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Does JP Morgan Chase OWN Washington Mutual Loans?

Posted by on Feb 7, 2013 | 2 comments

Depending on who you ask, and when you ask, the answer could be ..yes, no, or…don’t know! Now how is that possible? Either they do or they don’t.  And it is a question that every single Washington Mutual consumer should be asking.

Back in 2008, the Federal Deposit Insurance Corporation (“FDIC”) stepped in and took over operations of Washington Mutual Bank; and through that process they sold assets of the bank to JP Morgan Chase.  What JP Morgan expects the general public to believe is that means they took over all loans originated by Washington Mutual Bank, unless they are getting sued by investors and then they claim none were purchased.  So how is it possible that JP Morgan talks out of both sides of its “proverbial” mouth?

 First, Washington Mutual Bank, FSB (Federal Savings Bank) f/k/a Washington Mutual, FA (Federal Association) was ONE of SEVERAL entities owned by Washington Mutual, Inc.   (See  JP Morgan apparently took over Washington Mutual Mortgage Securities Corp as well.

Then on September 25, 2008 the FDIC sold “certain” assets to JP Morgan Chase; one assumes those assets were the deposits, savings, credit cards and servicing contracts held by Washington Mutual Bank.   I say assumes because it is only now coming to light that when the FDIC sold those “certain” assets, they didn’t bother with identifying some of those assets – and this could prove to be a big problem for JP Morgan Chase.  (Time to start those crying violins).

Recently Deutsche Bank National Trust Company sued the FDIC for flawed loans originated by Washington Mutual Bank; through that lawsuit, the FDIC filed a Motion to Dismiss stating the FDIC isn’t responsible for those loans, that JP Morgan Chase assumed liability for those loans.  So of course, Deutsche then joined JP Morgan Chase, who in turn says…… “Whoa there Nelly, we don’t have those loans and we certainly didn’t take on liability for those loans”.  Among other sorts of teeth gnashing and whining, apparently neither the FDIC nor JP Morgan Chase are quite clear just which  loans were actually sold to JP Morgan Chase.  (If you want a copy of the Amended Complaint and Motions to Dismiss as filed, email me and I will send them to you)  Which by the way, the Motions to Dismiss were DENIED.

This confusion is further illustrated by a 330 page deposition of a one Lawrence Nardi.  On May 9, 2012 in the matter  JPMorgan Chase Bank, N.A. as successor in interest to Washington Mutual Bank v. Waisome, Florida 5th Judicial Circuit Case No. 2009-CA-005717, Lawrence Nardi, Operations Unit Manager and mortgage officer for JP Morgan Chase, who was previously employed by Washington Mutual and thereafter by JP Morgan Chase, in sworn deposition testimony under oath and subject to the penalties of perjury, testified that there was NEVER a mortgage loan schedule as to any mortgage loans “purchased” by JP Morgan Chase, NA from the FDIC pursuant to the Purchase and Asset Agreement (PAA) between the FDIC and JPM dated September 25, 2008.  Pertinent testimony from the 330 page deposition is as follows:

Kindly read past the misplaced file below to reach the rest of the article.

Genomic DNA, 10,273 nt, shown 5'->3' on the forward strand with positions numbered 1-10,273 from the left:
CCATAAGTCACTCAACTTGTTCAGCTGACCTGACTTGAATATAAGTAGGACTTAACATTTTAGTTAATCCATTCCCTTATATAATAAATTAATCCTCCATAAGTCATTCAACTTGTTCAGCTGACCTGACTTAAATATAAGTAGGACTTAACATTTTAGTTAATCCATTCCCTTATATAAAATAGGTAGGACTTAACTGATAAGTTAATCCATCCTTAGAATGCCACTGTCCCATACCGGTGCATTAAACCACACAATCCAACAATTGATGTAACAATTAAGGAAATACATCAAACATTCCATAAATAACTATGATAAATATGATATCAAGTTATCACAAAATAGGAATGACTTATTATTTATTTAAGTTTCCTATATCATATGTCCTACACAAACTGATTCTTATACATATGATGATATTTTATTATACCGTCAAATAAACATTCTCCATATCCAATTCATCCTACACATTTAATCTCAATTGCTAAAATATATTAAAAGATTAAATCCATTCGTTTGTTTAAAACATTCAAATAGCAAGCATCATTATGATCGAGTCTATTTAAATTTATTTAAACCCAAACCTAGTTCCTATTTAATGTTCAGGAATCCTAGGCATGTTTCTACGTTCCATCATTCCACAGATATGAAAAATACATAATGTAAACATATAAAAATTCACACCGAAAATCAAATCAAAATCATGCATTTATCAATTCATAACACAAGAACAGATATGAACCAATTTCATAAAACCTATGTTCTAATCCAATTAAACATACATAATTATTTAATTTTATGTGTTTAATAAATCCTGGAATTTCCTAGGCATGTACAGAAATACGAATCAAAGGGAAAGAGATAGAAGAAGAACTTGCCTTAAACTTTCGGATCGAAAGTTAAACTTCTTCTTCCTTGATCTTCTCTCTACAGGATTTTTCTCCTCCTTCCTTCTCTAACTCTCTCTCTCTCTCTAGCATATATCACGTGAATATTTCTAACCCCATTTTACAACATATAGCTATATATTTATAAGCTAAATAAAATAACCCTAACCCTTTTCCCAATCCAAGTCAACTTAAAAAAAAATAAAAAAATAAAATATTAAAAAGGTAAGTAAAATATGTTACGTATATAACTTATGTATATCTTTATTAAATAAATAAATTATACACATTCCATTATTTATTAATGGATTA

Q: (page 57, beginning at line 19): Okay. The — are you aware of any type of schedule of loans that would have been created to represent the — either the loans that were asset loans or the loans that were serviced by WAMU? Are you — was the — do you know if there is a schedule or database of loans like that?

A: (page 58, beginning at line 1): I know that there was a schedule contemplated in certain documents related to the purchase. That schedule has never materialized in any form. We’ve looked for it in countless other cases. We’ve never been able to produce it in any previous cases. It would certainly be a wonderful thing to have, but it’s — as far as I know, it doesn’t exist, although it was — it was contemplated in the documents.

Q: (beginning at page 260, line 18): Have you ever in your duties of being a loan analyst — a loan operations specialist, have you ever seen an FDIC bill of sale or a receiver’s deed or an assignment of mortgage or an allonge?

A: (page 260, beginning at line 23): For loans, I’m assuming you’re talking about the WaMu loan that was subject to the purchase here.

Q: (page 261, line 1): Right.

A: (page 261, beginning at line 2): No there is no assignments of mortgage. There’s no allonges. There’s no — in the thousands of loans that I have come into contact with that were a part of this purchase, I’ve never once seen an assignment of mortgage. There is simply not — they don’t exist. Or allonges or anything transferring ownership from WAMU to Chase, in other words. Specifically, endorsements and things like that.

This claim by Nardi is supported by some of the Free Writing Prospects that Washington Mutual Mortgage Securities Corporation (who allegedly purchased the loans originated by WaMu) that clearly states –


Possession by a Subsequent   Purchaser or Creditor of the Mortgage Notes and Mortgages Could Defeat the   Interests of the Trust in the Mortgage Notes and Mortgages The trustee will not have   physical possession of the mortgage notes and mortgages related to the mortgage   loans owned by the Trust. In addition, the trustee will not conduct any   independent review or examination of the related mortgage files. Instead, to   facilitate servicing and reduce administrative costs, Washington Mutual Bank   fsb, a wholly-owned subsidiary of Washington Mutual Bank, the servicer of the   mortgage loans, will retain possession of and will review the mortgage notes   and mortgages as custodian for the Trust and financing statements will be   filed evidencing the Trust’s interest in the mortgage loans. The mortgage notes will not be endorsed to the Trust   and no assignment of the mortgages to the Trust will be prepared.   Furthermore, the mortgage notes and mortgages will not   be stamped or otherwise marked to reflect the assignment to Washington Mutual   Mortgage Securities Corp. and then to the Trust. If a   subsequent purchaser or creditor were able to take physical possession of the   mortgage notes and mortgages without knowledge of that assignment, the   interests of the Trust in the mortgage notes and mortgages could be defeated.   In that event, distributions to certificateholders may be adversely affected.